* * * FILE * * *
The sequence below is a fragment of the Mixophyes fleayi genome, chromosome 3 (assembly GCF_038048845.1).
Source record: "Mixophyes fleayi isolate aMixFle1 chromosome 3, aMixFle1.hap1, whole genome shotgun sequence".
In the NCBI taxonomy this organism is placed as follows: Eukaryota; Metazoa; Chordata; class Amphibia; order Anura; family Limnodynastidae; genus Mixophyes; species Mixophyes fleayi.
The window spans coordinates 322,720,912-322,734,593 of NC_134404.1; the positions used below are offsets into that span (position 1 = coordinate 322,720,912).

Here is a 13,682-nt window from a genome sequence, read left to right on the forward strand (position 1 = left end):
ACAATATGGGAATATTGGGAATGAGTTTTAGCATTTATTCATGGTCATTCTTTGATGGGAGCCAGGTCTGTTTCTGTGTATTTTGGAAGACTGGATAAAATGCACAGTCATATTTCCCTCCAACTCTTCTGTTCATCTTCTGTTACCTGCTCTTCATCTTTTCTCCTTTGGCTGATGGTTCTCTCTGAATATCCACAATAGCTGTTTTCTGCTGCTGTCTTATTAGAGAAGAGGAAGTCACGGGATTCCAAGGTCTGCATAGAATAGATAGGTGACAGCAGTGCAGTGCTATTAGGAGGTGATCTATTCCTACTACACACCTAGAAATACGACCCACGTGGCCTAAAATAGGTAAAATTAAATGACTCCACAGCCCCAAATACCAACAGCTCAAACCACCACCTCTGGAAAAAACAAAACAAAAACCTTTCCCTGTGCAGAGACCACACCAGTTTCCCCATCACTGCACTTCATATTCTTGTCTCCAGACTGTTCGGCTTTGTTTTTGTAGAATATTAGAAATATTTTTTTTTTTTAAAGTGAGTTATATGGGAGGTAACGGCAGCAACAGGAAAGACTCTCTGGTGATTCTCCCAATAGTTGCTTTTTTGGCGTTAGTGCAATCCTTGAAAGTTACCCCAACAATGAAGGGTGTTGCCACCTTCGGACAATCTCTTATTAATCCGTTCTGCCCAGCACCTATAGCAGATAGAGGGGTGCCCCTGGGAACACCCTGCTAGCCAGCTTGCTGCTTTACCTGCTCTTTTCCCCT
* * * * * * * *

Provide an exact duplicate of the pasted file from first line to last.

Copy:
The sequence below is a fragment of the Mixophyes fleayi genome, chromosome 3 (assembly GCF_038048845.1).
Source record: "Mixophyes fleayi isolate aMixFle1 chromosome 3, aMixFle1.hap1, whole genome shotgun sequence".
In the NCBI taxonomy this organism is placed as follows: Eukaryota; Metazoa; Chordata; class Amphibia; order Anura; family Limnodynastidae; genus Mixophyes; species Mixophyes fleayi.
The window spans coordinates 322,720,912-322,734,593 of NC_134404.1; the positions used below are offsets into that span (position 1 = coordinate 322,720,912).

Here is a 13,682-nt window from a genome sequence, read left to right on the forward strand (position 1 = left end):
ACAATATGGGAATATTGGGAATGAGTTTTAGCATTTATTCATGGTCATTCTTTGATGGGAGCCAGGTCTGTTTCTGTGTATTTTGGAAGACTGGATAAAATGCACAGTCATATTTCCCTCCAACTCTTCTGTTCATCTTCTGTTACCTGCTCTTCATCTTTTCTCCTTTGGCTGATGGTTCTCTCTGAATATCCACAATAGCTGTTTTCTGCTGCTGTCTTATTAGAGAAGAGGAAGTCACGGGATTCCAAGGTCTGCATAGAATAGATAGGTGACAGCAGTGCAGTGCTATTAGGAGGTGATCTATTCCTACTACACACCTAGAAATACGACCCACGTGGCCTAAAATAGGTAAAATTAAATGACTCCACAGCCCCAAATACCAACAGCTCAAACCACCACCTCTGGAAAAAACAAAACAAAAACCTTTCCCTGTGCAGAGACCACACCAGTTTCCCCATCACTGCACTTCATATTCTTGTCTCCAGACTGTTCGGCTTTGTTTTTGTAGAATATTAGAAATATTTTTTTTTTTTAAAGTGAGTTATATGGGAGGTAACGGCAGCAACAGGAAAGACTCTCTGGTGATTCTCCCAATAGTTGCTTTTTTGGCGTTAGTGCAATCCTTGAAAGTTACCCCAACAATGAAGGGTGTTGCCACCTTCGGACAATCTCTTATTAATCCGTTCTGCCCAGCACCTATAGCAGATAGAGGGGTGCCCCTGGGAACACCCTGCTAGCCAGCTTGCTGCTTTACCTGCTCTTTTCCCCT